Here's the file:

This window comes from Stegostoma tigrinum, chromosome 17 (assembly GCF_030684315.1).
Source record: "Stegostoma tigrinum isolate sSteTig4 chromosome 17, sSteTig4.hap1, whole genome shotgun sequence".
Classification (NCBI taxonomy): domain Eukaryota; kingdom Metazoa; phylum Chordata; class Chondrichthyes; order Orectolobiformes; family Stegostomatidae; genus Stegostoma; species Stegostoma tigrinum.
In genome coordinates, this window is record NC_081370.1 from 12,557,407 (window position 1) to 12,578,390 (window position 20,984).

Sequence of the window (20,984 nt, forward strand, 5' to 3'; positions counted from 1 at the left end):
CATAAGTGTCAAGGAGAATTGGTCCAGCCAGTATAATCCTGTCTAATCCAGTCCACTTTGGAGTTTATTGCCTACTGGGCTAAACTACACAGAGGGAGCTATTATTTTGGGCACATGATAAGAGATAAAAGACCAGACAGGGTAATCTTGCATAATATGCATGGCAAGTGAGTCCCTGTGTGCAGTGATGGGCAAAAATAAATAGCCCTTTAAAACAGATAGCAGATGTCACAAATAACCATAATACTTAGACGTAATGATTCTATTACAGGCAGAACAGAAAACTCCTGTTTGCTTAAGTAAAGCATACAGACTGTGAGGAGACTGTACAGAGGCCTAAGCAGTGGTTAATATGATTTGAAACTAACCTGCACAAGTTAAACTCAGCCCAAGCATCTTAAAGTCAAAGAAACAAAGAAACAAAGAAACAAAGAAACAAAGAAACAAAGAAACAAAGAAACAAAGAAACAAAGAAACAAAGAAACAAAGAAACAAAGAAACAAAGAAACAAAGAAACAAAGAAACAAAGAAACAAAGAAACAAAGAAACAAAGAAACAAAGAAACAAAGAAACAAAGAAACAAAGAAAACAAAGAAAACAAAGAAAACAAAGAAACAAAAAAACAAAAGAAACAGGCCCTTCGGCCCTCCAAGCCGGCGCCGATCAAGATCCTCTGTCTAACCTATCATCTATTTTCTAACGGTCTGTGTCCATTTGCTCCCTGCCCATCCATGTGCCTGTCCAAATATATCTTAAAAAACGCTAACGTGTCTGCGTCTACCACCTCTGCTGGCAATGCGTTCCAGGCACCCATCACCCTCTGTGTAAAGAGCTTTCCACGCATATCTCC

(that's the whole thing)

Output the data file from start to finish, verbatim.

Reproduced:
This window comes from Stegostoma tigrinum, chromosome 17 (assembly GCF_030684315.1).
Source record: "Stegostoma tigrinum isolate sSteTig4 chromosome 17, sSteTig4.hap1, whole genome shotgun sequence".
Classification (NCBI taxonomy): domain Eukaryota; kingdom Metazoa; phylum Chordata; class Chondrichthyes; order Orectolobiformes; family Stegostomatidae; genus Stegostoma; species Stegostoma tigrinum.
In genome coordinates, this window is record NC_081370.1 from 12,557,407 (window position 1) to 12,578,390 (window position 20,984).

Sequence of the window (20,984 nt, forward strand, 5' to 3'; positions counted from 1 at the left end):
CATAAGTGTCAAGGAGAATTGGTCCAGCCAGTATAATCCTGTCTAATCCAGTCCACTTTGGAGTTTATTGCCTACTGGGCTAAACTACACAGAGGGAGCTATTATTTTGGGCACATGATAAGAGATAAAAGACCAGACAGGGTAATCTTGCATAATATGCATGGCAAGTGAGTCCCTGTGTGCAGTGATGGGCAAAAATAAATAGCCCTTTAAAACAGATAGCAGATGTCACAAATAACCATAATACTTAGACGTAATGATTCTATTACAGGCAGAACAGAAAACTCCTGTTTGCTTAAGTAAAGCATACAGACTGTGAGGAGACTGTACAGAGGCCTAAGCAGTGGTTAATATGATTTGAAACTAACCTGCACAAGTTAAACTCAGCCCAAGCATCTTAAAGTCAAAGAAACAAAGAAACAAAGAAACAAAGAAACAAAGAAACAAAGAAACAAAGAAACAAAGAAACAAAGAAACAAAGAAACAAAGAAACAAAGAAACAAAGAAACAAAGAAACAAAGAAACAAAGAAACAAAGAAACAAAGAAACAAAGAAACAAAGAAACAAAGAAACAAAGAAACAAAGAAAACAAAGAAAACAAAGAAAACAAAGAAACAAAAAAACAAAAGAAACAGGCCCTTCGGCCCTCCAAGCCGGCGCCGATCAAGATCCTCTGTCTAACCTATCATCTATTTTCTAACGGTCTGTGTCCATTTGCTCCCTGCCCATCCATGTGCCTGTCCAAATATATCTTAAAAAACGCTAACGTGTCTGCGTCTACCACCTCTGCTGGCAATGCGTTCCAGGCACCCATCACCCTCTGTGTAAAGAGCTTTCCACGCATATCTCC